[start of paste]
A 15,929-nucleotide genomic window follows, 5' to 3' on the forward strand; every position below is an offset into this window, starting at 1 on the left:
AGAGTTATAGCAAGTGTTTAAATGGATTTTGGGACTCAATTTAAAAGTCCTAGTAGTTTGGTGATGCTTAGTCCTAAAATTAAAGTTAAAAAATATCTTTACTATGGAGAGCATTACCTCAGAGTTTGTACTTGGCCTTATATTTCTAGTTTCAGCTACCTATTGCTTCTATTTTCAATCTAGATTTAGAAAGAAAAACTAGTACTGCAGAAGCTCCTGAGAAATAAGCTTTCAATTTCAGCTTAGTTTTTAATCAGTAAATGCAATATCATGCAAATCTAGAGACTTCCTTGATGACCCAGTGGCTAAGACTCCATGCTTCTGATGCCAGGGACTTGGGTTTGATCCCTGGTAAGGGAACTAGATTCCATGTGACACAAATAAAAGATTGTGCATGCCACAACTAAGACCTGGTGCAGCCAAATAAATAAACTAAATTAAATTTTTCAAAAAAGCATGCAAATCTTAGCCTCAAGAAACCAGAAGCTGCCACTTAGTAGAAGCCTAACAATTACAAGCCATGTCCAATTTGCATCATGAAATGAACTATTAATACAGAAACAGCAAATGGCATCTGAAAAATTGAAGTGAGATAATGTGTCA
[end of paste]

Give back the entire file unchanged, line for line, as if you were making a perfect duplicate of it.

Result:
A 15,929-nucleotide genomic window follows, 5' to 3' on the forward strand; every position below is an offset into this window, starting at 1 on the left:
AGAGTTATAGCAAGTGTTTAAATGGATTTTGGGACTCAATTTAAAAGTCCTAGTAGTTTGGTGATGCTTAGTCCTAAAATTAAAGTTAAAAAATATCTTTACTATGGAGAGCATTACCTCAGAGTTTGTACTTGGCCTTATATTTCTAGTTTCAGCTACCTATTGCTTCTATTTTCAATCTAGATTTAGAAAGAAAAACTAGTACTGCAGAAGCTCCTGAGAAATAAGCTTTCAATTTCAGCTTAGTTTTTAATCAGTAAATGCAATATCATGCAAATCTAGAGACTTCCTTGATGACCCAGTGGCTAAGACTCCATGCTTCTGATGCCAGGGACTTGGGTTTGATCCCTGGTAAGGGAACTAGATTCCATGTGACACAAATAAAAGATTGTGCATGCCACAACTAAGACCTGGTGCAGCCAAATAAATAAACTAAATTAAATTTTTCAAAAAAGCATGCAAATCTTAGCCTCAAGAAACCAGAAGCTGCCACTTAGTAGAAGCCTAACAATTACAAGCCATGTCCAATTTGCATCATGAAATGAACTATTAATACAGAAACAGCAAATGGCATCTGAAAAATTGAAGTGAGATAATGTGTCA